MicroModule Systems (MMS) began operations in 1992, following the completion of an agreement to acquire the assets and license rights to the technology of Digital Equipment Corporation’s MCM (Multi-chip Module) engineering and manufacturing business in Cupertino, California. The MicroModule Systems vision was to lead the next wave of electronic integration technology. Previous waves have been: discrete components (1950s), integrated circuits (1960s), large-scale integration (1980s), and system on a chip (mid 1990s).
The MMS Gemini was a module, that includes the National Semiconductor chipset die (x2) , a P54CSLM Pentium die, tag RAM, and cache RAM (128Kx2) as well as an LM75A temperature sensor for thermal management. MMS used Intel D0 revision P54 processors (with the exception of some early C0 die), a stepping Intel never packaged themselves (it was solely used for the ‘known good die’ program). When Intel discontinued selling fully tested dies, MMS had no way to build the Gemini and later MMX modules, so in 1998 went out of business. The Gemini was used in many mobile, and rugged PC applications such as the Motorola MW520 Computer used in many police cars.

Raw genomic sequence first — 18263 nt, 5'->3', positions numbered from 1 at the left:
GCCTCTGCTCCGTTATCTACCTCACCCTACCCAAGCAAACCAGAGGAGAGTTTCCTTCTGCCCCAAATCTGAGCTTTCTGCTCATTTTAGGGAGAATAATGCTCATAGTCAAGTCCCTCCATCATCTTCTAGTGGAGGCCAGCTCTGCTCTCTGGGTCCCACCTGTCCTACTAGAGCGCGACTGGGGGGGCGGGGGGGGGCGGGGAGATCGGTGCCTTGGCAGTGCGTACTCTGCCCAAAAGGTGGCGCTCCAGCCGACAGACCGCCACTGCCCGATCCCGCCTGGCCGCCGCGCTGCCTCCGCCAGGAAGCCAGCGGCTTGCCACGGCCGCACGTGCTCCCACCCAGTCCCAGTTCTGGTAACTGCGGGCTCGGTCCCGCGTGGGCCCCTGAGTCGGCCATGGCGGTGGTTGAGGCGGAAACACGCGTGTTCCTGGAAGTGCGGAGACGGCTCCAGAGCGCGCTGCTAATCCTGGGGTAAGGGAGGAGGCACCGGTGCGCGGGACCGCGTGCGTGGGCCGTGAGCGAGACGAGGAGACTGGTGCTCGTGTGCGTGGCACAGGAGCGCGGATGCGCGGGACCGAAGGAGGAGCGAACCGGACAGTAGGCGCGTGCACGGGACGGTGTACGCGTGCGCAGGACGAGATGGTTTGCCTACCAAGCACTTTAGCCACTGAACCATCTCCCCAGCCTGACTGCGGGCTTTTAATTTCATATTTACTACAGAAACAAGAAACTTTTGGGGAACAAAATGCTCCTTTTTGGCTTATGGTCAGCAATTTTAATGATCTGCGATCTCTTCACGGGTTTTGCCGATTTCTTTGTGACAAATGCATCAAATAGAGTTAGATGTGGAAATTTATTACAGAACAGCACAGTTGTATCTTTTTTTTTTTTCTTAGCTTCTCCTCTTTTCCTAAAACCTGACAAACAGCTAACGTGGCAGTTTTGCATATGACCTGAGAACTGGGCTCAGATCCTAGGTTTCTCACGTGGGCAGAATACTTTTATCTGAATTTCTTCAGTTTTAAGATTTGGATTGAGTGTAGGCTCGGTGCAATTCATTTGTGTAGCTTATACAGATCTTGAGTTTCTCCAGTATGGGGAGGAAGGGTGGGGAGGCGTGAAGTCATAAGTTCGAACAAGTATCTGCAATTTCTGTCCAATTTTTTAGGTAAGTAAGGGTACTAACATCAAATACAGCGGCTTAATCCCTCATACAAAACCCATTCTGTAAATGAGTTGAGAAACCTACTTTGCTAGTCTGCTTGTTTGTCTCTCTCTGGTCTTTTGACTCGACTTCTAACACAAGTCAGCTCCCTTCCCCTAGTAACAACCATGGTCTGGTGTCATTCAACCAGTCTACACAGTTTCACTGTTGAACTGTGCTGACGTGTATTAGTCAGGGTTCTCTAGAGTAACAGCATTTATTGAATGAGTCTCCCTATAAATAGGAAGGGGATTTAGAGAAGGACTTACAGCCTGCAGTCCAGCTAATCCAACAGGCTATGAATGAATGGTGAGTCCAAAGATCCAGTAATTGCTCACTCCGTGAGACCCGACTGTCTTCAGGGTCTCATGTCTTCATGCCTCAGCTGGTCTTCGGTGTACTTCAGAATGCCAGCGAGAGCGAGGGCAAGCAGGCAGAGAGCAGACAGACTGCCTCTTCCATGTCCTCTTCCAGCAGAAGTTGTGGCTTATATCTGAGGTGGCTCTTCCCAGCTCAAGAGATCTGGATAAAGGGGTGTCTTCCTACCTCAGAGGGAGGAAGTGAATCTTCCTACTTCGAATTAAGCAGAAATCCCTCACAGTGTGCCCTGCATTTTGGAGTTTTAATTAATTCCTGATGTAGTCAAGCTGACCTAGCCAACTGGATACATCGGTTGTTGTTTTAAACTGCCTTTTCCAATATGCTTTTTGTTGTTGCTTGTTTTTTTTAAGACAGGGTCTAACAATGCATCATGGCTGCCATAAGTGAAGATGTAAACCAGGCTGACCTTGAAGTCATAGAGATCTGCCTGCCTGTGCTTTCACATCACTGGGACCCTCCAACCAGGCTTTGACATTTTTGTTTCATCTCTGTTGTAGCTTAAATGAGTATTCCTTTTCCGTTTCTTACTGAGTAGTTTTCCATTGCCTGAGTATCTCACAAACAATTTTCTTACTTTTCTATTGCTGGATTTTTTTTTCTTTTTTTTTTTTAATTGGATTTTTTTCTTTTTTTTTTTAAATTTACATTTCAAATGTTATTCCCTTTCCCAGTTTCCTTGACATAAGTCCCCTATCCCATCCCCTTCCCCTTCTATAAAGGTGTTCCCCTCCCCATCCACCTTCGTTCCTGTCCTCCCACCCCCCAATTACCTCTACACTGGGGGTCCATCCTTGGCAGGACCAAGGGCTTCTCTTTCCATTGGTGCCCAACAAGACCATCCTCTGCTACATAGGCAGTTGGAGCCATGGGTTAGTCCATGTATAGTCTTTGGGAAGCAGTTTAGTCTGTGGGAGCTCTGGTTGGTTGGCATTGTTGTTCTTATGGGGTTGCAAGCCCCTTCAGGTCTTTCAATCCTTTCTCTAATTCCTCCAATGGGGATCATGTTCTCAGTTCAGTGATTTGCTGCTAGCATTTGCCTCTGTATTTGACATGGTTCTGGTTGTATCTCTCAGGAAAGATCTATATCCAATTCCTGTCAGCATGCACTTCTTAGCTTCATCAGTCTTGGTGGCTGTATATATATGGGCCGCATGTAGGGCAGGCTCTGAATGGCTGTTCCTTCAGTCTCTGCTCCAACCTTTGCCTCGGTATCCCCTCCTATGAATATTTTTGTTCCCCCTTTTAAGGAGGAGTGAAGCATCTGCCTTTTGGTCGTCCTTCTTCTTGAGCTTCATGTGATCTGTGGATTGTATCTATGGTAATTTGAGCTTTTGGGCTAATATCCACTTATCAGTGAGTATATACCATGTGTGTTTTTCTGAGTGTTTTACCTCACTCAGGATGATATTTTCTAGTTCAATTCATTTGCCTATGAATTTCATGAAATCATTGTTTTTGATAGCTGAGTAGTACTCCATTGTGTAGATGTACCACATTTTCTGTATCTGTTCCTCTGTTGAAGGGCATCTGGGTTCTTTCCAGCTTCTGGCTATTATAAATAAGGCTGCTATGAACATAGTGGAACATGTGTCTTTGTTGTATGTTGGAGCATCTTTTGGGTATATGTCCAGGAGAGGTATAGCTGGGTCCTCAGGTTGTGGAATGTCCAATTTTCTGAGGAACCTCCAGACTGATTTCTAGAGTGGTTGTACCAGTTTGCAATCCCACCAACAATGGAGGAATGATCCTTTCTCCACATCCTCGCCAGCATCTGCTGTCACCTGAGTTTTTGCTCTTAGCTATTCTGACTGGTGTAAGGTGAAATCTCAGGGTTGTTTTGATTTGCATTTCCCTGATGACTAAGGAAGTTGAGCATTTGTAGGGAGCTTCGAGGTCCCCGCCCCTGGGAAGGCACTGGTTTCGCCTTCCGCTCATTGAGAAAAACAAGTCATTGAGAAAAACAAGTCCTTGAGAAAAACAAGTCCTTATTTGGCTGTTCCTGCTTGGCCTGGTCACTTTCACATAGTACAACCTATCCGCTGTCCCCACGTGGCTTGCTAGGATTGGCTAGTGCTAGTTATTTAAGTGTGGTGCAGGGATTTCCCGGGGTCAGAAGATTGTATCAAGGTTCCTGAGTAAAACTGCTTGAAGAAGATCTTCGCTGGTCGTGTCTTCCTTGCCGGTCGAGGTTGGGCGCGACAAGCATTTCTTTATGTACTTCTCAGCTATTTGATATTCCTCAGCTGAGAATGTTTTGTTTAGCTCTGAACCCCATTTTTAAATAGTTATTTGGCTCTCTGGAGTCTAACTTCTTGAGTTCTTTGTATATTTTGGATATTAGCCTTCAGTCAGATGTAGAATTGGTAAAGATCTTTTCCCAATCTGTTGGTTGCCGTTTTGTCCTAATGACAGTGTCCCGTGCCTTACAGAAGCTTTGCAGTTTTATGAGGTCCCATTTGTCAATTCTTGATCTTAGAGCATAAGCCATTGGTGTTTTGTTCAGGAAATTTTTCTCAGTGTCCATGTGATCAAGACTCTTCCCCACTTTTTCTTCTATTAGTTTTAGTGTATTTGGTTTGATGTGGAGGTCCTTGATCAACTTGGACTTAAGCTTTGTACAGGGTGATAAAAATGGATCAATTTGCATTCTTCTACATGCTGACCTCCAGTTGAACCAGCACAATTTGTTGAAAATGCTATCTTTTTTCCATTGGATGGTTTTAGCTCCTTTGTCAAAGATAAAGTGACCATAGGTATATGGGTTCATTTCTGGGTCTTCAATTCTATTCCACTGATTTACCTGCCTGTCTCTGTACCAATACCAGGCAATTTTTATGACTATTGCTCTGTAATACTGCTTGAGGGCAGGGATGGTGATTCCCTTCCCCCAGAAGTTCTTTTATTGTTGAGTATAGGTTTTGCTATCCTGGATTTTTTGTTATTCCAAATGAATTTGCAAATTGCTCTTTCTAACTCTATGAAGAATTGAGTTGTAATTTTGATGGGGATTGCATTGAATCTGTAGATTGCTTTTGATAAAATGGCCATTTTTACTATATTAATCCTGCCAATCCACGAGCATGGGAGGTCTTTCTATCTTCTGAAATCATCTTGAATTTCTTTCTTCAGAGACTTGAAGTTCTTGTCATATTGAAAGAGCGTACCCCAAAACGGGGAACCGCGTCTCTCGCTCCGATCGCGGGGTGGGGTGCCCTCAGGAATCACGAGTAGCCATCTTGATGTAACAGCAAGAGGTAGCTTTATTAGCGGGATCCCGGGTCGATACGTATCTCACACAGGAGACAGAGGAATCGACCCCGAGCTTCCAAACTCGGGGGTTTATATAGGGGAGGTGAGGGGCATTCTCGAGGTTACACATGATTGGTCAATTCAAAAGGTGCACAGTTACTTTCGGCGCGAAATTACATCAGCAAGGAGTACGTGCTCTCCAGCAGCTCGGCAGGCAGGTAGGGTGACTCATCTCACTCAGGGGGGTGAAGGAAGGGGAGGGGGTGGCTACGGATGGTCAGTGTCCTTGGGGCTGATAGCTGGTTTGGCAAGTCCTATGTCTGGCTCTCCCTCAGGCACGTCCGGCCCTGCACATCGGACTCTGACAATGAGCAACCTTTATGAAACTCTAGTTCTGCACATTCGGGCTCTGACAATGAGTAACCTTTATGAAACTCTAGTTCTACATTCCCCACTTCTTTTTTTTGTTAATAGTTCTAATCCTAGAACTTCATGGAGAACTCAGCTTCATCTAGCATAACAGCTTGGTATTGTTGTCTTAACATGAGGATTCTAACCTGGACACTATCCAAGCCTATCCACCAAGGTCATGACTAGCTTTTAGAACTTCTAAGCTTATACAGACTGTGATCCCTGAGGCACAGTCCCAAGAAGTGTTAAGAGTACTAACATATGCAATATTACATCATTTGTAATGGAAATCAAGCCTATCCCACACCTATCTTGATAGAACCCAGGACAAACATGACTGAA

MMS also produced MCM modules for ROSS, used to make the HyperSPARC processor as well as the Intel Pentium Pro 1MB MCM. For a company that was only in existence for 6 years, their impact was tremendous. MMS was not alone in their production of Intel Pentium Processor modules…
Fujitsu also made modules using Intel dies. These were again used in rugged PC applications, laptops, and industrial computers.
Fujitsu made 100, 120, 133, and MMX processors on a MCM type package where the individual components are bonded/soldered to a ceramic substrate (rather then the PC Board)